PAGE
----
Pilates is long believed to help relieve back pain and is frequently recommended by doctors and physios. In theory Pilates could be very helpful in strengthening core muscles and hence improve the stability of the spine and hence prevent back pain. In practice, if it is not tailored to an individual or taught correctly, especially for a weaker spine in postpartum or an injured spine, it can further strain the core muscles and cause the existing problem to deteriorate. 

I learnt it the very hard way that generic health advice might not apply to you, or even do harm to you if they are followed blindly out of context. No back pain is the same. The root causes could be temporary muscle strain, arthritis, a ruptured disc or something else. And also even for the same underlying cause, different people can react differently to the same remedy. Similarly a vegan diet might cause iron deficiency in some but not others. Weightlifting can cause back problems for some but not others. Every person is shaped by their unique genes, environment and lifestyle and so on. It’s extremely important to understand your body and know what works best for you.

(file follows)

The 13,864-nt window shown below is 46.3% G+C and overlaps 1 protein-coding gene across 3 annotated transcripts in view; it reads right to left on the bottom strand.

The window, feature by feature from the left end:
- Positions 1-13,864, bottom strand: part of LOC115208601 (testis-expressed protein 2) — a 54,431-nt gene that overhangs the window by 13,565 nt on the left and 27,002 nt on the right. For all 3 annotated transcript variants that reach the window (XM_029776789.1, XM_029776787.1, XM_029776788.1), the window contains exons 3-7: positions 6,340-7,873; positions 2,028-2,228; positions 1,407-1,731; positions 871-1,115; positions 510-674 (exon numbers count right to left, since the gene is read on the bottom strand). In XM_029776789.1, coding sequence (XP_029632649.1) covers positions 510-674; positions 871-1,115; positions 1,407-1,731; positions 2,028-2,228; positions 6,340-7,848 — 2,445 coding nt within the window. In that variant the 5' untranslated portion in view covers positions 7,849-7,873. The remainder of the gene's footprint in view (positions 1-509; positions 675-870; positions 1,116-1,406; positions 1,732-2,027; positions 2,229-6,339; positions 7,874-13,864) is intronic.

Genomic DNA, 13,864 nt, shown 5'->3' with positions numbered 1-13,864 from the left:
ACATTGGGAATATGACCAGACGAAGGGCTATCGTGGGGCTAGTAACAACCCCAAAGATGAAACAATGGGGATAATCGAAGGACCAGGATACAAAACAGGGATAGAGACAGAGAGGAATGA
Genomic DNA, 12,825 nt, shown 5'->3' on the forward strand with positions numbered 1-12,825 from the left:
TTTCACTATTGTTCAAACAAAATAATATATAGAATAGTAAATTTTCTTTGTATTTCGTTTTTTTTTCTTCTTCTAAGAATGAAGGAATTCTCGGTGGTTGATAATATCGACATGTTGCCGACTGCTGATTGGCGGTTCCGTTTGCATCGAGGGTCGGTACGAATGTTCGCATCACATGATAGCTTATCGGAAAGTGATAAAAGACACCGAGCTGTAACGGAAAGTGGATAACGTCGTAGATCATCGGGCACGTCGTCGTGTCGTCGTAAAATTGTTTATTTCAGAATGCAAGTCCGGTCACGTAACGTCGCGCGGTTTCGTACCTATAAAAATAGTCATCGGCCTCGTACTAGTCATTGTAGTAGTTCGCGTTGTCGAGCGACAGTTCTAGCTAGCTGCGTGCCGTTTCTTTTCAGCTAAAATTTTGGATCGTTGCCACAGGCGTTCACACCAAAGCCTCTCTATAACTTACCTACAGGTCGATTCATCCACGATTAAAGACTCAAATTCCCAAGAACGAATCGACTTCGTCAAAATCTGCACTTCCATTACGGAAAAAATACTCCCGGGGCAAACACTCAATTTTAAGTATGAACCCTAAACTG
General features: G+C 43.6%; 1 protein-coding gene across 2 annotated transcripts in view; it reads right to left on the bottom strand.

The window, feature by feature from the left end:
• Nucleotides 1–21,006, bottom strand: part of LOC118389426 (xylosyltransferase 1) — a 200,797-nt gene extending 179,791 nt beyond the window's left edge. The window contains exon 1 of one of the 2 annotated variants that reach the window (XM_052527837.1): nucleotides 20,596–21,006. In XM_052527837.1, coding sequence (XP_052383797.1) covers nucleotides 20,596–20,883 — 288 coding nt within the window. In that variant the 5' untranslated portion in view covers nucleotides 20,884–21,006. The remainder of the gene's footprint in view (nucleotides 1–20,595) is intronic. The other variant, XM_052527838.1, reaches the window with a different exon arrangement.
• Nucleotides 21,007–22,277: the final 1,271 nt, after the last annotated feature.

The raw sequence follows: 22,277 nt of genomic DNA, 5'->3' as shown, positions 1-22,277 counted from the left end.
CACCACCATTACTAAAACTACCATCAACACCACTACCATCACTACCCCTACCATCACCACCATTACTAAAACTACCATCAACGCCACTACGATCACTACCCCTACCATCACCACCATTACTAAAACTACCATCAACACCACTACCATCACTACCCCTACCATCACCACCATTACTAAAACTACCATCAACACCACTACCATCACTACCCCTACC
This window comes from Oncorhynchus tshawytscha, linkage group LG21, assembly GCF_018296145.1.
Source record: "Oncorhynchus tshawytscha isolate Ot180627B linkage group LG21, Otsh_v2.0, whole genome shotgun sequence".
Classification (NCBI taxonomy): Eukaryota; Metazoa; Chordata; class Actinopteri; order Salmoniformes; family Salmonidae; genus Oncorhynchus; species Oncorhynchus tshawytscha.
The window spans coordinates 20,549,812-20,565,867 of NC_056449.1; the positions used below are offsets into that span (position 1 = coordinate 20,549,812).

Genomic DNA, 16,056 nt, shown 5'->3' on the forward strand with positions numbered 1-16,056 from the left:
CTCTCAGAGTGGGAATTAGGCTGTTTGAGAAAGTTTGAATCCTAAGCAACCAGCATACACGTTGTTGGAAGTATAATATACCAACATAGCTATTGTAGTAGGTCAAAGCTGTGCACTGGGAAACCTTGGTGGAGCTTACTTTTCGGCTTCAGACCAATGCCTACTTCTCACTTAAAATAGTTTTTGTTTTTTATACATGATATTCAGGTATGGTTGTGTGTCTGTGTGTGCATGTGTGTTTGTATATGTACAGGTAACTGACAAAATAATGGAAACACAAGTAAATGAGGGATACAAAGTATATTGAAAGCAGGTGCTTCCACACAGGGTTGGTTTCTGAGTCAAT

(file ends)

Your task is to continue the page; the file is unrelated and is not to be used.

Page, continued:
1 comment

Hi, I am sorry to hear about your experience. I read the whole article. I must say you are a very obedient student. You followed every instruction of your instructor. You didn’t even question. I have faced some similar problems with my instructor.

I am facing upper back pain for many years. I also decided to do pilates. For a few days, there was no pain. After some days, my pain started. My condition was terrible. After that, I didn’t continue the classes. I think you should be more careful about that.

Thanks for sharing your experience. By reading this, many people will be aware of. I completely agree with you that “It’s extremely important to understand your body and know what works best for you.”

Get Well Soon. 🙂

Farzana Tunni October 13, 2019

Leave a comment

All comments are moderated before being published